Top 100 Best Acoustic Songs Ever -The Greatest of All Time | Acoustic Guitar Music | TopAcousticSongs.com Here is a list of the best acoustic songs ever written. Acoustic music has come a long way over the years, so many are “oldies” and many are “newies.” We are basing this list off of historical album sales, the ever so objective factor of acoustic-ness, but mostly how easily they make us cry. They are mostly arranged in alphabetical order, by song – so make sure you check out the whole list! Also, for those interested in a serious path to learning guitar, please see our trusted partner, Guitar Tricks: Click the links to listen to the songs. Listen 1-9 Listen 10-19 Listen 20-29 Listen 30-39 Listen 40-49 Listen 50-59 Listen 60-69 Listen 70-79 Listen 80-89 Listen 90-100 **ALPHABETICAL ORDER (Roughly)** 1. 3 AM – Matchbox 20 2. 10,000 Stones – Adrianne 3.

Jimmy Ruffin, Motown singer, dies aged 78 20 November 2014Last updated at 01:08 ET Ruffin, pictured in 1998, was approached to join the Temptations before his brother Jimmy Ruffin, the Motown performer who scored his biggest hit with 1966's What Becomes of the Broken Hearted, has died at the age of 78. News of his death follows reports last month that he was seriously ill and in intensive care at a Las Vegas hospital. Born in Mississippi, Ruffin moved to Detroit in the early 1960s and was signed to Motown's Miracle label. He moved to the UK in the 1980s, where he recorded songs with Paul Weller and Heaven 17. Ruffin's other hits included I've Passed This Way Before, Gonna Give Her All the Love I Got and Hold On To My Love, a top 10 hit in 1980. His younger brother David, one of the early members of the Temptations, died in 1991 of a drug overdose, prompting his sibling to become an anti-drug campaigner. A family statement said that Ruffin was "a rare type of man who left his mark on the music industry".

Relaxing rain audio for work, play and sleep ♫ Tony-b Machine ♫ Swing music History[edit] 1920s: Origins[edit] Like jazz, swing was created by African Americans, and its impact on the overall American culture was such that it marked and named an entire era of the USA, the swing era – as the 1920s had been termed "The Jazz Age".[1] Such an influence from the black community was unprecedented in any western country.[1] Swing music abandoned the string orchestra and used simpler, "edgier" arrangements that emphasized horns and wind instruments and improvised melodies. Louis Armstrong shared a different version of the history of swing during a nationwide broadcast of the Bing Crosby (radio) Show.[2] Crosby said, "We have as our guest the master of swing and I'm going to get him to tell you what swing music is." 1930: Birth of swing[edit] 1935-1946: The Swing Era[edit] Benny Goodman, one of the first swing bandleaders to achieve widespread fame. The period between 1935 and 1946 is when big band swing music reached its peak and was the most popular music in America.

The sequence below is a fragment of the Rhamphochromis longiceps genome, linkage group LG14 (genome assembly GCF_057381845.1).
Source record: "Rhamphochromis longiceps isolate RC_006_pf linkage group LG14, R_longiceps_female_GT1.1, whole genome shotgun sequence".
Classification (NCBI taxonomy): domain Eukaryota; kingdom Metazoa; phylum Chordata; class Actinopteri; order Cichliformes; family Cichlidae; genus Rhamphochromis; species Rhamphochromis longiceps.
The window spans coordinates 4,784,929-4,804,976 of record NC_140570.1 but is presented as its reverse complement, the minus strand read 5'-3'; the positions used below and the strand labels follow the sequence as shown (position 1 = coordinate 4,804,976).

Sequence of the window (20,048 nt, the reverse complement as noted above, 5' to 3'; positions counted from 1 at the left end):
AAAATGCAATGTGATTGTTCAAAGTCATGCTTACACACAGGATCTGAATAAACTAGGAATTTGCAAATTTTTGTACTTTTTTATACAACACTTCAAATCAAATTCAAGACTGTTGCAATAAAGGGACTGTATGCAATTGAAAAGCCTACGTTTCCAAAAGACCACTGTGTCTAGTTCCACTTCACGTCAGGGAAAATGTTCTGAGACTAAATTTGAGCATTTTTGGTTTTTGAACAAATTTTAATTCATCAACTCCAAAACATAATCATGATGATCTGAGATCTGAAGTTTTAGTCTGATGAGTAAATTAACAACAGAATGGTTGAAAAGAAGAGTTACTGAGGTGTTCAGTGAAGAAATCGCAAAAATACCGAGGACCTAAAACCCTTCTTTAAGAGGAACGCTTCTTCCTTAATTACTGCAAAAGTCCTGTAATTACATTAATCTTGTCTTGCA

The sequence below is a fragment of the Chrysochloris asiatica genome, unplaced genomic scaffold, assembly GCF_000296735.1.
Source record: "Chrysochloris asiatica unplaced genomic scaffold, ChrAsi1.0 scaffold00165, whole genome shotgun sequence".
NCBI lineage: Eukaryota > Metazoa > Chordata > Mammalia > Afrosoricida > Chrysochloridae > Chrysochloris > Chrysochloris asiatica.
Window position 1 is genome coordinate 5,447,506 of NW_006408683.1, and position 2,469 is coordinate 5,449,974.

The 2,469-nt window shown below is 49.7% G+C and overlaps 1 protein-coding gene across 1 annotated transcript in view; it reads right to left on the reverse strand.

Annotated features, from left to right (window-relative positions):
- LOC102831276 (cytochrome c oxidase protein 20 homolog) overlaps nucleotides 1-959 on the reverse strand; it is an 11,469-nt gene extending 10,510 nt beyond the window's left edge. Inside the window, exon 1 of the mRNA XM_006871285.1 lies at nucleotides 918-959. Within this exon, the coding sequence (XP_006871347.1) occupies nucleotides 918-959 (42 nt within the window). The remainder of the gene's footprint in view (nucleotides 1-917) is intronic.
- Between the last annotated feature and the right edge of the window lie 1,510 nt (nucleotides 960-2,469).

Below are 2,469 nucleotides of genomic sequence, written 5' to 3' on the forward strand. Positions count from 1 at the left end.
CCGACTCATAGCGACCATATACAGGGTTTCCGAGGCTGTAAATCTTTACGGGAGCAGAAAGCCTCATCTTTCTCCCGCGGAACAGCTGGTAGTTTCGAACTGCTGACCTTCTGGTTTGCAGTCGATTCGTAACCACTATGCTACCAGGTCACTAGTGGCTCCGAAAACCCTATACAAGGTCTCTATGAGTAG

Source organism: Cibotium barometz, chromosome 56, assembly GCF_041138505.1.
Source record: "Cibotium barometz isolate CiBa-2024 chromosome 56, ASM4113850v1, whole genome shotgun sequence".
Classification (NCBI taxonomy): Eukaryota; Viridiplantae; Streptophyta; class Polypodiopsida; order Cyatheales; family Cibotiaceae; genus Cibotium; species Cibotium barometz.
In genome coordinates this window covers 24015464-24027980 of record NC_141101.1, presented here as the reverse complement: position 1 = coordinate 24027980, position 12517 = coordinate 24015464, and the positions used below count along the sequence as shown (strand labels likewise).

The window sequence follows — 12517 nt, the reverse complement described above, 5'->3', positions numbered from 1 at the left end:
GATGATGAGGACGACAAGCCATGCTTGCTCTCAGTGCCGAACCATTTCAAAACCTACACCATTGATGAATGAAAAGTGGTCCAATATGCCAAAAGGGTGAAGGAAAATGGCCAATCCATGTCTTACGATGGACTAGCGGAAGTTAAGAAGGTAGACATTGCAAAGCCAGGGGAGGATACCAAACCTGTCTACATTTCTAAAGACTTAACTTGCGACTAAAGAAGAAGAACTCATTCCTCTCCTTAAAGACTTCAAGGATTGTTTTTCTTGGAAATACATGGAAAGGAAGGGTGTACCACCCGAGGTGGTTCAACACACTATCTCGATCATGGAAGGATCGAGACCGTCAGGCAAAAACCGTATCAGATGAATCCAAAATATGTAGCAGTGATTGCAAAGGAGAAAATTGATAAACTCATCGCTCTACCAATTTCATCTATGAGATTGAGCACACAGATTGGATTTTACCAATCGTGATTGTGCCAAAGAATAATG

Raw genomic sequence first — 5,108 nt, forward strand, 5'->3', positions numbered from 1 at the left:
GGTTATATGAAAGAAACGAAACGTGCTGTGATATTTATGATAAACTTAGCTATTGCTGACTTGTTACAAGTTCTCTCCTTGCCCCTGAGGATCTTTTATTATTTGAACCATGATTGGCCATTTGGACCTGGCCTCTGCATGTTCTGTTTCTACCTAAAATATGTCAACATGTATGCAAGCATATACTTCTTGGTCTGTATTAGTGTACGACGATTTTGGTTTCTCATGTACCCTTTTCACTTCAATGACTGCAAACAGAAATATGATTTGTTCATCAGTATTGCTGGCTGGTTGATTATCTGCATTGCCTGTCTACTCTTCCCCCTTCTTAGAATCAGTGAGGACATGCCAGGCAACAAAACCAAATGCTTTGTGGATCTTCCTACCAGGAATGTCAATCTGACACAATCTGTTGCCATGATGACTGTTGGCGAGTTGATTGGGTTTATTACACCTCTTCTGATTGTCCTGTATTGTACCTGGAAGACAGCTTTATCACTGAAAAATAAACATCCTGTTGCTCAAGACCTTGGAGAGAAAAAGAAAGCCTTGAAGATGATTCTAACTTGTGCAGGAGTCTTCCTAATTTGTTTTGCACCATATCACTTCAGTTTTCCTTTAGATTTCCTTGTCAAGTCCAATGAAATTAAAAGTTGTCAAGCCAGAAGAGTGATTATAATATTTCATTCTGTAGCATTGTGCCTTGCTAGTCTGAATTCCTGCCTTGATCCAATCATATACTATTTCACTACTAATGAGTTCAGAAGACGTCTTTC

Briefcase Full of Blues Track listing[edit] Personnel[edit] Charts[edit] Album - Billboard (North America) Singles - Billboard (North America) External links[edit] Free Relaxation Music The Chieftains Jones Hall, Houston 2013PHOTOGRAPHER: Lauren Harnett After 5 years, The Chieftains are excited to announce they will be returning to Japan. They will be performing 10 shows across Japan beginning in November 2017. The Chieftains invite you to join them in continuing their celebration of over 55 years together. 2017 marks their 55th Anniversary and The Chieftains invite you to come celebrate with them at a concert or two. The Chieftains are excited to announce that they will be performing in Toulouse and Quimper France in June.

Rolling Stone's 500 Greatest Albums of All Time "The 500 Greatest Albums of All Time" is a 2003 special issue of American magazine Rolling Stone, and a related book published in 2005.[1] The lists presented were compiled based on votes from selected rock musicians, critics, and industry figures, and predominantly feature British and American music from the 1960s and 1970s. From 2007 onwards, the magazine published similarly titled lists in other countries around the world. In 2012, Rolling Stone published a revised edition of the list drawing on the original and a later survey of albums in the 2000s.[2] It was made available in "bookazine" format on newsstands in the US from April 27 to July 25. The new list contained 38 albums not present in the previous one, 16 of them released after 2003. Background[edit] The first version of the list, published as a magazine in November 2003, was based on the votes of 273 rock musicians, critics, and industry figures, each of whom submitted a weighted list of 50 albums. List statistics[edit]